Hyperaldosteronism

Overview

What is hyperaldosteronism?

Hyperaldosteronism is a condition in which one or both adrenal glands produce too much of the hormone aldosterone. Aldosterone is a hormone (a substance produced by the body) that helps control the levels of potassium and sodium in the blood.

The adrenal glands are part of the endocrine system. They produce hormones the body needs to carry out daily functions, including testosterone, aldosterone and adrenaline. The adrenal glands are located above each kidney and are about the size of your thumb.

Symptoms and Causes

What causes hyperaldosteronism?

Hyperaldosteronism can be caused by a benign (noncancerous) tumor on the adrenal gland. Another possible cause of hyperaldosteronism is hyperplasia (overactivity) of the adrenal glands. In some cases, hyperaldosteronism is an inherited condition.

What are the symptoms of hyperaldosteronism?

Hyperaldosteronism can lower potassium levels in the body, which can cause the following symptoms:

Diagnosis and Tests

When is hyperaldosteronism suspected?

People who are at the greatest risk for hyperaldosteronism are those who have hypertension (high blood pressure) that is difficult to control even if the patient is taking several medications at the same time. Hyperaldosteronism is also more likely in people who:

How is hyperaldosteronism diagnosed?

If your doctor thinks you might have hyperaldosteronism, he or she will order a blood test to check the levels of aldosterone and renin (a protein that is secreted by the kidneys and helps keep blood pressure levels in the normal range). If the aldosterone level is high and the renin level is low, the doctor will order other tests or refer you to a specialist. For instance, the doctor may order a computed tomography (CT) scan to see if there is a tumor on the adrenal gland.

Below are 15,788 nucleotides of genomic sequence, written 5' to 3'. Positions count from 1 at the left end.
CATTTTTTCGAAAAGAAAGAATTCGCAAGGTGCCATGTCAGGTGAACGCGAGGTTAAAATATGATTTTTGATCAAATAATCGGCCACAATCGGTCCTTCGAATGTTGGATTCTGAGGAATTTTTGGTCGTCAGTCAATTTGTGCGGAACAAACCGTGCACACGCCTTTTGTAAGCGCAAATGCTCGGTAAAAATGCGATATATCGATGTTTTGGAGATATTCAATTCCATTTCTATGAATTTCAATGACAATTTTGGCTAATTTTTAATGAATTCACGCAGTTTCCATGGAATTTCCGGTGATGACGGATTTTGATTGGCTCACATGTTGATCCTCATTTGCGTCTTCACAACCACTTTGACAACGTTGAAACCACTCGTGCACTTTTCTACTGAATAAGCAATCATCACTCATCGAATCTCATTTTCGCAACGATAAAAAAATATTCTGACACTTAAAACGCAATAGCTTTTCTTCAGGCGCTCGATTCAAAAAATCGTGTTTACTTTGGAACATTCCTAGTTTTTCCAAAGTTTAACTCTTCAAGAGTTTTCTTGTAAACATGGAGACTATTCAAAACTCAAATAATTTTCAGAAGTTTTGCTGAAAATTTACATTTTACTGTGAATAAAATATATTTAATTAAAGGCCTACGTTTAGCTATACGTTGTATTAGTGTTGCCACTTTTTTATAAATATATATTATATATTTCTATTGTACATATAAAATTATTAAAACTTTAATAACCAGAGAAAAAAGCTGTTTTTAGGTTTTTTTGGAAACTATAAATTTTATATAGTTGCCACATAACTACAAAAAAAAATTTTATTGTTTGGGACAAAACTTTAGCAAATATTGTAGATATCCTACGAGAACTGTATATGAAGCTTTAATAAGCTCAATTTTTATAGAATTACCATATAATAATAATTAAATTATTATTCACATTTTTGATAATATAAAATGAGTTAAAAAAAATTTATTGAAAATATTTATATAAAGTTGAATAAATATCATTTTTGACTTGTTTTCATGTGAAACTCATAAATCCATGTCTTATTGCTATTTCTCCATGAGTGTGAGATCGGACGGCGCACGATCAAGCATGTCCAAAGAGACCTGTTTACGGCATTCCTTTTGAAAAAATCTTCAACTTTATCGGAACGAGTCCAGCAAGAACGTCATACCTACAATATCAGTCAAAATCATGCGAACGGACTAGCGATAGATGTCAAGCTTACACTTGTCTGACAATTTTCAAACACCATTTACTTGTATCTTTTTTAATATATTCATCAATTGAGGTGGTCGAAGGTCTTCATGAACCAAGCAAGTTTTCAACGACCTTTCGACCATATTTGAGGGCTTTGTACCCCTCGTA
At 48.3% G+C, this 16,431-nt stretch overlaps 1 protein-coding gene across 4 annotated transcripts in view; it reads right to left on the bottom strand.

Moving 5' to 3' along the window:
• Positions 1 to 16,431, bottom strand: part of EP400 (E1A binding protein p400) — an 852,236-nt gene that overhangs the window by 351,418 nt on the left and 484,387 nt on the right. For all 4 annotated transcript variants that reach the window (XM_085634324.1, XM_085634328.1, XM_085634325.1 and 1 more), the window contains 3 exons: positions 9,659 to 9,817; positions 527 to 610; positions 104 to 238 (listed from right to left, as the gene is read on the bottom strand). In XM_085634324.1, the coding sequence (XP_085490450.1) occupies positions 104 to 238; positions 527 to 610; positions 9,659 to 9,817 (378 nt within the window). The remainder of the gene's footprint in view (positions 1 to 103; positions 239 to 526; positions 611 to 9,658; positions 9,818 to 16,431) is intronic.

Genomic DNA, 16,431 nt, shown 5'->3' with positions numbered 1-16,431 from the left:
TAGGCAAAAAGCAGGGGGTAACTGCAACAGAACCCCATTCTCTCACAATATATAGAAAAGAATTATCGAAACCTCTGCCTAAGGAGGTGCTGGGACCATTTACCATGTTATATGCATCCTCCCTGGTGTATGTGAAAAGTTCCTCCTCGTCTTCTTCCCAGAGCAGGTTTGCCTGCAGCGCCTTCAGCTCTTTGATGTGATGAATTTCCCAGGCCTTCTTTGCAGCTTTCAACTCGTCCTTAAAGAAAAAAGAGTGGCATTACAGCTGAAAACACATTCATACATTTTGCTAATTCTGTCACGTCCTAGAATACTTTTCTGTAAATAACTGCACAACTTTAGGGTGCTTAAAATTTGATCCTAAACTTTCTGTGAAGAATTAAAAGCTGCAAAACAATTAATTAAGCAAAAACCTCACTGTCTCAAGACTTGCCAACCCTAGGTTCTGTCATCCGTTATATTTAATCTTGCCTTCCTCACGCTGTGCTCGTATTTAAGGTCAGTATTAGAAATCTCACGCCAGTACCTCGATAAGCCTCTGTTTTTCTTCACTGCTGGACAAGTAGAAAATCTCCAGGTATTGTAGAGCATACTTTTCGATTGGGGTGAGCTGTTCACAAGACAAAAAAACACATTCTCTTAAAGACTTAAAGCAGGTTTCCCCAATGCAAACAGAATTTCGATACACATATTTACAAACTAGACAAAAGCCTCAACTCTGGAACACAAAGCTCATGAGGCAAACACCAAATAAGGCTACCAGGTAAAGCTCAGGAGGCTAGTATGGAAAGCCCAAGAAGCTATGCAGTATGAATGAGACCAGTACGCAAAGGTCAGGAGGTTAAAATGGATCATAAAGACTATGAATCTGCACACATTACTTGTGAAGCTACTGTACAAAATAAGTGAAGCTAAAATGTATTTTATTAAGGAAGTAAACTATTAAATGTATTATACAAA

To check for hyperplasia (overactivity) of the adrenal glands, the doctor may order a test in which blood samples are taken directly from both adrenal glands. If one gland has a higher level of aldosterone, the cause is likely a tumor; if both glands have a high aldosterone level, then it is probably hyperplasia.

Management and Treatment

How is hyperaldosteronism treated?

The treatment of hyperaldosteronism depends on the cause. If the cause is hyperplasia in both adrenal glands, your doctor may prescribe a drug that blocks the effects of aldosterone. These drugs include spironolactone (Aldactone®), eplerenone (Inspra®), or amiloride (Midamor®).

If the cause is a tumor on one of the adrenal glands, the gland can be removed with surgery, or the same medications can be used. Those should improve the blood pressure control, and may reduce the number of medications you need to control your blood pressure.

Last reviewed by a Cleveland Clinic medical professional on 07/23/2018.

References

  • Endocrine Society/Hormone Health Network. Primary Aldosteronism. (http://www.hormone.org/questions-and-answers/2012/primary-aldosteronism) Accessed 6/25/2020.
  • The American Association of Endocrine Surgeons. Primary hyperaldosteronism (Conn's syndrome or aldosterone-producing adrenal tumor). (http://endocrinediseases.org/adrenal/hyperaldosteronism.shtml) Accessed 6/25/2020.
  • National Adrenal Diseases Foundation. Primary Hyperaldosteronism. (https://www.nadf.us/primary-hyperaldosteronism.html) Accessed 6/25/2020.

Cleveland Clinic is a non-profit academic medical center. Advertising on our site helps support our mission. We do not endorse non-Cleveland Clinic products or services. Policy